25 January, 2020

“Recognize Rights, Free Prior and Informed Consent, and Traditional Knowledge at Climate Change Talks,” Indigenous Peoples Reiterate to Parties

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Bangkok, 5 October 2009 (Eleonor Baldo-Soriano) —Just as they did in the Bonn Climate Talks in August, indigenous peoples, long unrecognized as “guardians of mother earth,” are making their voices heard as state negotiators gather here in Bangkok for the 2nd week of negotiations that would facilitate an agreement in Copenhagen in December 2009.

Affirming their roles as global actors, almost 200 indigenous peoples that make up the International Indigenous Peoples Forum on Climate Change (IIPFCC), gathered in Bangkok to ensure the inclusion of indigenous peoples’ rights in the climate change talks. This is a significant delegation that establishes the global unity and solidarity of indigenous peoples to ensure that their perspectives and proposals are not only surfaced, but more importantly, included in the outcomes of the ongoing talks beyond 2012.

The IIPFCC is a global network of indigenous peoples from Asia, Latin America, Africa, the Pacific and Arctic and North America engaging with the UNFCC processes. It has been meeting daily to discuss the state of negotiations and the response of indigenous peoples. It actively conducts dialogues and consultations with different government delegations, UNFCCC bodies, UN agencies and NGOs and welcomes such meetings with other groups and institutions.

On September 26 to 27, the IIPFCC formulated a policy document that summarizes their issues and concerns in relation to climate change. It emphasizes the role of indigenous peoples - not only as stakeholders in climate change mitigation and adaptation processes and actions, but as rights holders - with contributions in solving the climate change crisis. The demands of indigenous peoples, as contained in its policy document, were also expressed in a statement read on the 02 October plenary of the Ad-Hoc Working Group on Long Term Cooperative Actions (AWG–LCA).

In this document, indigenous peoples stipulate three principles:

The first principle is to recognize and respect the rights of indigenous peoples and local communities, in particular their rights to lands, territories and all resources, in accordance with the United Nations Declaration on the Rights of Indigenous Peoples (UNDRIP). In the Anchorage Declaration of the Indigenous Peoples’ Global Summit held in April 2009, indigenous peoples reiterated that the “rights of indigenous peoples, affirmed by the UNDRIP, must be fully respected in all decision-making processes and activities related to climate change.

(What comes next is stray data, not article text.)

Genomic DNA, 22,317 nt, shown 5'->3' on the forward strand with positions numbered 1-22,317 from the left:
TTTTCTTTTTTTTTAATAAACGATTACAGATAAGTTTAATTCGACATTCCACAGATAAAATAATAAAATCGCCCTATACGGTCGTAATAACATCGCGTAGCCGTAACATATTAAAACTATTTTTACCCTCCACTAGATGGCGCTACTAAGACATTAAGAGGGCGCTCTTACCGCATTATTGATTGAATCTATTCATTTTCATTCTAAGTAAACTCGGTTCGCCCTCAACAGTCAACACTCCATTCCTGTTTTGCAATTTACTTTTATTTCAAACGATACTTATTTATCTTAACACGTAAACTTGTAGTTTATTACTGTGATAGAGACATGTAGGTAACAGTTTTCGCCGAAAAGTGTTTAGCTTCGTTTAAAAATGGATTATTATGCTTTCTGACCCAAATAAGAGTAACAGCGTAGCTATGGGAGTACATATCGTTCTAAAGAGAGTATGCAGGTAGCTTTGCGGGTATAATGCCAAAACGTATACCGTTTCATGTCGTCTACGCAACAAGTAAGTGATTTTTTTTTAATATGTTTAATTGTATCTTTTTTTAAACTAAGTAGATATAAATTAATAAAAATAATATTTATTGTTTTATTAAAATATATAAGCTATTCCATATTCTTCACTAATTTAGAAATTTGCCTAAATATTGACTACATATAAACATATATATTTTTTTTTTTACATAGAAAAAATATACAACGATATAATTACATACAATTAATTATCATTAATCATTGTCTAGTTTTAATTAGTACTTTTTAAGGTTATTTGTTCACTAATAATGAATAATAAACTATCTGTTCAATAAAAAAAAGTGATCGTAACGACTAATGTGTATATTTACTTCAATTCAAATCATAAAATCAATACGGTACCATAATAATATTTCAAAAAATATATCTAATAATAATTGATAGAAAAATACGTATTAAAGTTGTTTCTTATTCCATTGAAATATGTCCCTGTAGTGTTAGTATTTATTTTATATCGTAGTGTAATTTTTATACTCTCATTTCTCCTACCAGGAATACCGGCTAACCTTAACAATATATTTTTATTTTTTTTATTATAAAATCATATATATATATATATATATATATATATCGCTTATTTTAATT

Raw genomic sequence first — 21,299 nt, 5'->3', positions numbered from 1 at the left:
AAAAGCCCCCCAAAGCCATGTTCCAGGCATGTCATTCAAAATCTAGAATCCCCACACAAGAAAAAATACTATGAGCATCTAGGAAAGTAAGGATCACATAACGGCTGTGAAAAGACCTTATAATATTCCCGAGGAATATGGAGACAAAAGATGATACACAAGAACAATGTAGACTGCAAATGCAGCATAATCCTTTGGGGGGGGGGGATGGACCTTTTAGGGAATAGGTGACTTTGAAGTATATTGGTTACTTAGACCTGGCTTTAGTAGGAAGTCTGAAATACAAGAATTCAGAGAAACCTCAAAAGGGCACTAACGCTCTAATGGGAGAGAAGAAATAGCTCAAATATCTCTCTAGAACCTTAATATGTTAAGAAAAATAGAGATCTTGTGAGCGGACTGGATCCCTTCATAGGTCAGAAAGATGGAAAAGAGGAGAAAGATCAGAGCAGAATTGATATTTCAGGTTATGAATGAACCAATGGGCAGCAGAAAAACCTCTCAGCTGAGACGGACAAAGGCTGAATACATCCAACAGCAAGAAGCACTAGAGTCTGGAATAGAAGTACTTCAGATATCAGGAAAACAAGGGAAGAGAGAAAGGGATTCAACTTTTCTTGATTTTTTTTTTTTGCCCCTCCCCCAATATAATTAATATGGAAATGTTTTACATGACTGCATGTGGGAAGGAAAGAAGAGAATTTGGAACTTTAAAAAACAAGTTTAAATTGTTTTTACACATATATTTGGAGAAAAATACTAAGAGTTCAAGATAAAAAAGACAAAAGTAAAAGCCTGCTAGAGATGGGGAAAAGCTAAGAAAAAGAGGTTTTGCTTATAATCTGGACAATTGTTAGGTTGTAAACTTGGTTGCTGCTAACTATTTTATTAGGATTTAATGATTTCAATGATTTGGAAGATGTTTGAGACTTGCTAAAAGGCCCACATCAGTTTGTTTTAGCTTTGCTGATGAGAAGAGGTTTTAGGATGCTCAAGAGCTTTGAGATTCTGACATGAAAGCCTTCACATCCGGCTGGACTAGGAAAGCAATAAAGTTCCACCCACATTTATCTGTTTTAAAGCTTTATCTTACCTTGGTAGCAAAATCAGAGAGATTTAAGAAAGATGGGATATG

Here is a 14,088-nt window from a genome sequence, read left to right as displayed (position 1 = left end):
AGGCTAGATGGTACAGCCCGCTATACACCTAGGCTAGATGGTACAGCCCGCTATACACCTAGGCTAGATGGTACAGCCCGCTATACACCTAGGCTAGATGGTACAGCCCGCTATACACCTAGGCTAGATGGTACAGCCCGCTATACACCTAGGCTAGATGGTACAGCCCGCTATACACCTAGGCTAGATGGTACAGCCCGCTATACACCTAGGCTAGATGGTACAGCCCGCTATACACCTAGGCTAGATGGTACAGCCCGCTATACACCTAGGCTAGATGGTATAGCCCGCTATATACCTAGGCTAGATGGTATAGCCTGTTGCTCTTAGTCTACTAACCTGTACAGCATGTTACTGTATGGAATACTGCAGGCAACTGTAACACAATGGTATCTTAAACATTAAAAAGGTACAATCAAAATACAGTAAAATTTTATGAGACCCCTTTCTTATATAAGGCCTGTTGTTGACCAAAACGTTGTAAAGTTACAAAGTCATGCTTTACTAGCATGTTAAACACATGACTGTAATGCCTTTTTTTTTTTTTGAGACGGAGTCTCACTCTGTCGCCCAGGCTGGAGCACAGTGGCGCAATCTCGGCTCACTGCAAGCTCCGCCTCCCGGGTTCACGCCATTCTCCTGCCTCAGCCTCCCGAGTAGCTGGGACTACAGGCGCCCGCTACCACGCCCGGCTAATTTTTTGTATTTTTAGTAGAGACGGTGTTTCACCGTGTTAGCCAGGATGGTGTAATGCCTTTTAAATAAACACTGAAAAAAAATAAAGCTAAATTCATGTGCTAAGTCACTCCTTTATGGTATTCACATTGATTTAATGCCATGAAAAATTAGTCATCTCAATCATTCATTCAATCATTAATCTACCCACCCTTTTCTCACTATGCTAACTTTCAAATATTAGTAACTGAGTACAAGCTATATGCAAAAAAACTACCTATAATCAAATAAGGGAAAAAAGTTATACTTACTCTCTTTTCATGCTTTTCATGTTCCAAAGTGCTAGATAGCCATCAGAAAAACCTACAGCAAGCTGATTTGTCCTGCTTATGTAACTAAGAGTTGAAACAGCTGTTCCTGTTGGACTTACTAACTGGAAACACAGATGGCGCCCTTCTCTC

Second, parties should ensure the full and effective participation of indigenous peoples, in accordance with the right to free, prior and informed consent (FPIC). Any policy, programme or project, including those on climate change, which will be implemented on indigenous territories, should be carried out with indigenous peoples’ FPIC. FPIC and the right to self determination are the minimum standards to safeguard the rights and interests of indigenous peoples through any project life cycle, including policy framing, planning and design, implementation, restoration, rehabilitation, benefit sharing and conflict resolution.

And third is that parties should recognize the fundamental role and contribution of indigenous peoples’ traditional knowledge, innovations and practices. Indigenous peoples have intrinsic contributions towards addressing the climate crisis because of their ecologically sustainable, low carbon way of life and traditional knowledge, innovations and adaptation practices. Sustainable and culturally diverse methods have allowed indigenous peoples to manage, nurture, and maintain ecosystems for generations. Their customary resource management systems have proven to be ecologically sustainable, low carbon economies. Traditional knowledge, innovations and adaptation practices embody local adaptive management to the changing environment, and complement scientific research, observations and monitoring.

The policy document recognizes that historic and profound transformations are needed to find lasting solutions to climate change. And the full and effective participation of indigenous peoples, including indigenous women and children, is key to achieving a just and equitable outcome of the climate negotiations.


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